Citizens Police Review Board approves closing some portions of meetings

Wednesday, April 13, 2011 | 11:46 p.m. CDT; updated 11:33 a.m. CDT, Friday, April 15, 2011

*CORRECTION: The board is not closing meetings to the public, but will allow certain cases or complaints to be closed when members feel it is necessary. An earlier version of this story indicated that entire meetings would be closed to the public.

COLUMBIA — The Citizens Police Review Board debated Wednesday night whether all of its meetings* should remain open to the public, and in the end, it voted to close some portions* of them some of the time.

The discussion stemmed from worries that some complainants were not coming forward because of the public setting and police officers' reputations were being tarnished.

"If a citizen wants to file a complaint that's private, we don't have the means to do that," board member Susan Smith said. "This open forum can be very intimidating."

With the exception of member Betty Wilson who abstained from the vote, the board unanimously approved a motion that allows it to close cases or certain complaints* if two-thirds of the members approve.

Board members also proposed restructuring the complaint process by separating complaints into two distinct categories: cases to be set for mediation and cases to be set for investigation. Some board members said certain cases are not suited for investigation and might better be solved with mediation.

Board member Carroll Highbarger said if the board were to investigate every minor complaint, then its efficiency might suffer.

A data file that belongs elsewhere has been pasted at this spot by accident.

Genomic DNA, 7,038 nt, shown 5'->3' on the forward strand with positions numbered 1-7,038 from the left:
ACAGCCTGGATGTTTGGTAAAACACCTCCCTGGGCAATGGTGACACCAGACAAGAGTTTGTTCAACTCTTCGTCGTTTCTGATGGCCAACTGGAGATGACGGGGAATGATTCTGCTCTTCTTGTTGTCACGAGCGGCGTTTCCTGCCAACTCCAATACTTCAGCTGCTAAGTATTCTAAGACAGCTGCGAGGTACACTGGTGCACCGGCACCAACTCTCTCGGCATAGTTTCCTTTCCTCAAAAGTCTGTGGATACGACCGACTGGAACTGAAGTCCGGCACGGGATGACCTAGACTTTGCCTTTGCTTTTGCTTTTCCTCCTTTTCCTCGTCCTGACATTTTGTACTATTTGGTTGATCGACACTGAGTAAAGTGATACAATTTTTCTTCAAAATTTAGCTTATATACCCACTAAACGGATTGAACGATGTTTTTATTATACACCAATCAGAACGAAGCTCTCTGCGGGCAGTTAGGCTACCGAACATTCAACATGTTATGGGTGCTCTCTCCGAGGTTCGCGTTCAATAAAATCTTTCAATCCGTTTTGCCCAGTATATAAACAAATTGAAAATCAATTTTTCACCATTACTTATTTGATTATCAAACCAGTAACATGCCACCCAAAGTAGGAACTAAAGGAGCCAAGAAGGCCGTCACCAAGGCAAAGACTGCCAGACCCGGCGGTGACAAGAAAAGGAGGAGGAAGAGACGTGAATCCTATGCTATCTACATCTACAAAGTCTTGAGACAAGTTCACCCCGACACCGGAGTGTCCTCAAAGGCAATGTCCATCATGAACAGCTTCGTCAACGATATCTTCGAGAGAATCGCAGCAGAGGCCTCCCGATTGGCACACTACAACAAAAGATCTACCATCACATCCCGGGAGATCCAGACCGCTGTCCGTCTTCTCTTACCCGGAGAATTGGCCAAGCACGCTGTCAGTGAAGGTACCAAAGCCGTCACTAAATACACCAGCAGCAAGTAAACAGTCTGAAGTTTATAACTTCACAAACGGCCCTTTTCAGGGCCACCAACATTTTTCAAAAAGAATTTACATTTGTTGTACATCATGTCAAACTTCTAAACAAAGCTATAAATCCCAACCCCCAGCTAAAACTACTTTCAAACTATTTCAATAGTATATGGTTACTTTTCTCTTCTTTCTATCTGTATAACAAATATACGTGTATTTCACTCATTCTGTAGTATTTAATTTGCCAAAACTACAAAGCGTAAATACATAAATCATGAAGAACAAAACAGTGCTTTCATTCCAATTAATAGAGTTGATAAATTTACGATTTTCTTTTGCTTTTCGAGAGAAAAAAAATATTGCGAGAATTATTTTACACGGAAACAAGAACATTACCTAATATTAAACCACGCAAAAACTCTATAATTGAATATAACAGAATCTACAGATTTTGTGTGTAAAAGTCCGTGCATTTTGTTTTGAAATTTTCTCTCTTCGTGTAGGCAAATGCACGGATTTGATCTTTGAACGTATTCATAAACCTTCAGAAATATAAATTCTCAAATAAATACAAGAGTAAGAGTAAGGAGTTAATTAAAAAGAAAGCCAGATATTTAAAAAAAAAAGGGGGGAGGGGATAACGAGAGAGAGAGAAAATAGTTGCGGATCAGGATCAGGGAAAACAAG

"If we're going to get into different stories about traffic accidents, there's no end to that," he said.

The board suggested a compromise. Mediation could be held through private proceedings between the complainant, and police and investigations could be open to the public, they said.

Police Chief Ken Burton said he supported the idea of a new complaint process that would separate cases into the two categories. He said, as it stands now, officers' reputations could be hurt by even minor complaints.

"(The proposed process) prevents a complaint from even being on an officer's record," he said. "Currently, the way we're doing it, we've got to take a complaint even if it doesn't allege misconduct."

The board discussed the new processes for about 20 minutes, but it did not take action on the proposal. If a motion were to pass in the future, it would then go before the City Council for final approval.

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